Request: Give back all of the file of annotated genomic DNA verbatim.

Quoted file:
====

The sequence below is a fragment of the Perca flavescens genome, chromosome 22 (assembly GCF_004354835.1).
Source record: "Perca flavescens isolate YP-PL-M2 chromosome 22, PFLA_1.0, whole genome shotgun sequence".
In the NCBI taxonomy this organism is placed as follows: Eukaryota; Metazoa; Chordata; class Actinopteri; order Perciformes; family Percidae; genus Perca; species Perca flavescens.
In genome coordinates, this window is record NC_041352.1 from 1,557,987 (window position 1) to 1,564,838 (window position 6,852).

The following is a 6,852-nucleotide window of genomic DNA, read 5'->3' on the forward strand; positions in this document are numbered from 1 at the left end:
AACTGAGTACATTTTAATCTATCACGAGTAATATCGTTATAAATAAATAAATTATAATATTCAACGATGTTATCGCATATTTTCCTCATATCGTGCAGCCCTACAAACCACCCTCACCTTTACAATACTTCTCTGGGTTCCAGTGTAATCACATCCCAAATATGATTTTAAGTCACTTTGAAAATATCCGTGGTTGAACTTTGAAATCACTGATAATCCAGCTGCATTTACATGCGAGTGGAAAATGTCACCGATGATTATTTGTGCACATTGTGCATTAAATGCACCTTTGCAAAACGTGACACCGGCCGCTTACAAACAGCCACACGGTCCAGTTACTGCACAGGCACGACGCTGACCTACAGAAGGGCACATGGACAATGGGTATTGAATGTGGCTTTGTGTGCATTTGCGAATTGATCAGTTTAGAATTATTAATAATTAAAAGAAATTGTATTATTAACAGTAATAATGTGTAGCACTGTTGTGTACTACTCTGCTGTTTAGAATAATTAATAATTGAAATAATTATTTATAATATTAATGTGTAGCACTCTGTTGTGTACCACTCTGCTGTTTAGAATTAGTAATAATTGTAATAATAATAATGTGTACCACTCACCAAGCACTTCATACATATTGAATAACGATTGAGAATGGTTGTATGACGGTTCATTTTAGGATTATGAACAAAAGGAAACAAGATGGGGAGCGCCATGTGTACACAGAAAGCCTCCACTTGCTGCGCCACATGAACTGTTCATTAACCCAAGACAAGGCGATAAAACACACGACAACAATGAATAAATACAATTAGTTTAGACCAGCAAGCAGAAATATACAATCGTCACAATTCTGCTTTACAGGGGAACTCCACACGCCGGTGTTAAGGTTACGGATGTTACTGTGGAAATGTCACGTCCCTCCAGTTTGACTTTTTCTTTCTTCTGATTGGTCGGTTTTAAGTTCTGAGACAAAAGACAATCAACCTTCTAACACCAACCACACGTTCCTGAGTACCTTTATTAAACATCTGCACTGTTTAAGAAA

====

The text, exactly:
The sequence below is a fragment of the Perca flavescens genome, chromosome 22 (assembly GCF_004354835.1).
Source record: "Perca flavescens isolate YP-PL-M2 chromosome 22, PFLA_1.0, whole genome shotgun sequence".
In the NCBI taxonomy this organism is placed as follows: Eukaryota; Metazoa; Chordata; class Actinopteri; order Perciformes; family Percidae; genus Perca; species Perca flavescens.
In genome coordinates, this window is record NC_041352.1 from 1,557,987 (window position 1) to 1,564,838 (window position 6,852).

The following is a 6,852-nucleotide window of genomic DNA, read 5'->3' on the forward strand; positions in this document are numbered from 1 at the left end:
AACTGAGTACATTTTAATCTATCACGAGTAATATCGTTATAAATAAATAAATTATAATATTCAACGATGTTATCGCATATTTTCCTCATATCGTGCAGCCCTACAAACCACCCTCACCTTTACAATACTTCTCTGGGTTCCAGTGTAATCACATCCCAAATATGATTTTAAGTCACTTTGAAAATATCCGTGGTTGAACTTTGAAATCACTGATAATCCAGCTGCATTTACATGCGAGTGGAAAATGTCACCGATGATTATTTGTGCACATTGTGCATTAAATGCACCTTTGCAAAACGTGACACCGGCCGCTTACAAACAGCCACACGGTCCAGTTACTGCACAGGCACGACGCTGACCTACAGAAGGGCACATGGACAATGGGTATTGAATGTGGCTTTGTGTGCATTTGCGAATTGATCAGTTTAGAATTATTAATAATTAAAAGAAATTGTATTATTAACAGTAATAATGTGTAGCACTGTTGTGTACTACTCTGCTGTTTAGAATAATTAATAATTGAAATAATTATTTATAATATTAATGTGTAGCACTCTGTTGTGTACCACTCTGCTGTTTAGAATTAGTAATAATTGTAATAATAATAATGTGTACCACTCACCAAGCACTTCATACATATTGAATAACGATTGAGAATGGTTGTATGACGGTTCATTTTAGGATTATGAACAAAAGGAAACAAGATGGGGAGCGCCATGTGTACACAGAAAGCCTCCACTTGCTGCGCCACATGAACTGTTCATTAACCCAAGACAAGGCGATAAAACACACGACAACAATGAATAAATACAATTAGTTTAGACCAGCAAGCAGAAATATACAATCGTCACAATTCTGCTTTACAGGGGAACTCCACACGCCGGTGTTAAGGTTACGGATGTTACTGTGGAAATGTCACGTCCCTCCAGTTTGACTTTTTCTTTCTTCTGATTGGTCGGTTTTAAGTTCTGAGACAAAAGACAATCAACCTTCTAACACCAACCACACGTTCCTGAGTACCTTTATTAAACATCTGCACTGTTTAAGAAA